Frans Timmermans (left) and Teresa Ribera
Kate Abnett and Pietro Lombardi, Reuters
The European Union could stand to lose two of its most effective climate change negotiators ahead of this year’s COP28 UN summit, with the possible departures of the EU’s own green policy chief and Spain’s climate minister. Frans Timmermans, the European Commissioner in charge of climate and environment policies, is running to be a candidate in Dutch national elections. If successful, he may need to leave his EU post as early as next month. That would cost the EU its figurehead in international climate negotiations and the politician who drove through Europe’s toughest measures yet to cut planet-warming emissions.
“We achieved, in terms of laws and legislation in the last three years, something that we didn’t achieve in 10, 15 years before,” EU Green lawmaker Michael Bloss said of the EU’s track record under Timmermans. The prospect of losing Timmermans — a former Dutch foreign affairs minister — months ahead of this year’s UN climate negotiations in November, has some EU officials worried. At the COP28 conference, countries’ core tasks include assessing how far behind they are in efforts to curb climate change — and, then, agreeing a plan to get on track.
Recent climate talks have yielded little progress. G20 ministers this weekend failed to agree to curb fossil fuels. At pre-COP28 negotiations in June, countries spent days fighting over the meeting agenda.
When COP negotiations stall, political heavyweights like Timmermans intervene and hammer out deals. At last year’s COP27 summit, Timmermans announced the EU would u-turn and finally back a fund demanded by vulnerable countries to address spiralling climate change-fuelled damages.
The move was at odds with the US, and faced ire from some EU countries who felt it gave too much away. Ultimately, it unlocked a deal and the fund was agreed. “He was this political animal, taking risks, knowing that he was going to ruffle feathers, but doing it and saying, ‘Well, all right, now blame me,’” one former senior EU Commission climate official said of Timmermans’ role in negotiations.
“It will leave a big hole,” they added. The Commission has not said how Timmermans would be replaced — by a reshuffle of existing Commissioners or a new Dutch nominee. Spanish elections on Sunday delivered a another potential dampener to Europe’s firepower in fighting climate change. Spain’s climate minister Teresa Ribera has represented the country at COP negotiations since 2018 — and, before then, from 2008 to 2011. “She brings a lot of credibility to the table,” Linda Kalcher, founder of the Strategic Perspectives think-tank.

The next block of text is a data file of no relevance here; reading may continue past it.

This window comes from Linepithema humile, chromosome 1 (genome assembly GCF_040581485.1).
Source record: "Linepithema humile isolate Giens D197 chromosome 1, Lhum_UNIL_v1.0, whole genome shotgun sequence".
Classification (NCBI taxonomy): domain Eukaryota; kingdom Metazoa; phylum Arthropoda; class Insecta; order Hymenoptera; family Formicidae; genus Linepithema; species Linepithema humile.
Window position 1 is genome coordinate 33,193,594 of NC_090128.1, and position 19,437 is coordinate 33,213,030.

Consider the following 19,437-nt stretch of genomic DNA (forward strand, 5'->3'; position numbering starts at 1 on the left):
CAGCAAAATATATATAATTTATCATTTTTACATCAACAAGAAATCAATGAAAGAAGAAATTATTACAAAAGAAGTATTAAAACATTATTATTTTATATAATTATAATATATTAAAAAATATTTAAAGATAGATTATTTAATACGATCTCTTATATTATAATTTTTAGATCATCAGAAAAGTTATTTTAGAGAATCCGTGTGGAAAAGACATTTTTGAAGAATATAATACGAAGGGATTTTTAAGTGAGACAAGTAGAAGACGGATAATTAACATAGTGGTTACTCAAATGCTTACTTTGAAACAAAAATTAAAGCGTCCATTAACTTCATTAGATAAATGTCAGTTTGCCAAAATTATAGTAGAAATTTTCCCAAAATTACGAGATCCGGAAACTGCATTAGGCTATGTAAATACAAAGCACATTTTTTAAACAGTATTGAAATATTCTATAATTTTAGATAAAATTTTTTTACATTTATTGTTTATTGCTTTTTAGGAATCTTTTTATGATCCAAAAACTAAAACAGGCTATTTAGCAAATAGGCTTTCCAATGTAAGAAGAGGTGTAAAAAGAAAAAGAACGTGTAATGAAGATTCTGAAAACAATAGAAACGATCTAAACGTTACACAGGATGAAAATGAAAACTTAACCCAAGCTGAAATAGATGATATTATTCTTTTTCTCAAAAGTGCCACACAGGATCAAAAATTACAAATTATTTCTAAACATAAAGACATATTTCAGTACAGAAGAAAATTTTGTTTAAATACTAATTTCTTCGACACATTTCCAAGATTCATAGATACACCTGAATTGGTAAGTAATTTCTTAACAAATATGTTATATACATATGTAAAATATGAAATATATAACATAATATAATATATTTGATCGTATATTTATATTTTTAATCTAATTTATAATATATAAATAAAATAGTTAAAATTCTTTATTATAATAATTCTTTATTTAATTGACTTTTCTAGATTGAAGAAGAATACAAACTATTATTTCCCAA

Ribera’s role at the helm of Spain’s green agenda is on the line after a snap election on Sunday ended with gridlock. The conservative People’s Party is likely to get the first attempt at forming a government — but when combined with the far-right Vox, is still short of a majority and may struggle to find other partners. That leaves the door open to another centre-left government involving Ribera’s ruling Socialists party — or, potentially, fresh elections.
Known for her strong relationships with Latin American delegates — Spain stepped in last minute to host 2019’s COP conference when protests in Santiago left planned host Chile in the lurch — Ribera has aided EU efforts to forge compromises between developing countries and other major economies.
“She’s really well connected, really well respected,” Kalcher said, adding that if Ribera left, “It will require a bigger effort from everybody else”.
The potential loss of two climate heavyweights comes as the EU’s own green agenda faces resistance — even as record-shattering heatwaves and wildfires rage across Europe.
Since 2019, the EU has proposed — under Timmermans’ guidance - and then passed into law more than a dozen policies to steer Europe towards net zero greenhouse gas emissions by 2050. A recent fight over a law to restore degraded ecosystems suggested appetite is waning. French President Emmanuel Macron has suggested a pause on new green laws, while countries including Italy want to water down others.
The EU wants to pass at least two more green policies before EU elections next year — the nature law and electricity market reforms. Spain — whose current government typically backs ambitious EU climate policies — holds the EU’s rotating presidency, and will chair EU countries’ negotiations on all new laws until 2024. Pablo Simon, a political scientist at Madrid’s Carlos III University, said a rightward shift in Spain’s government could cost the EU one of its member states most supportive of tackling climate change. “If Spain moves back, or simply does not push forward, the changes of course can have a great effect — it can really affect the whole EU environmental agenda,” he said.
The European Environment Agency said existing measures put the EU on course to cut its emissions of carbon dioxide and other planet-warming pollutants by 30% in the next decade compared with 1990 levels.
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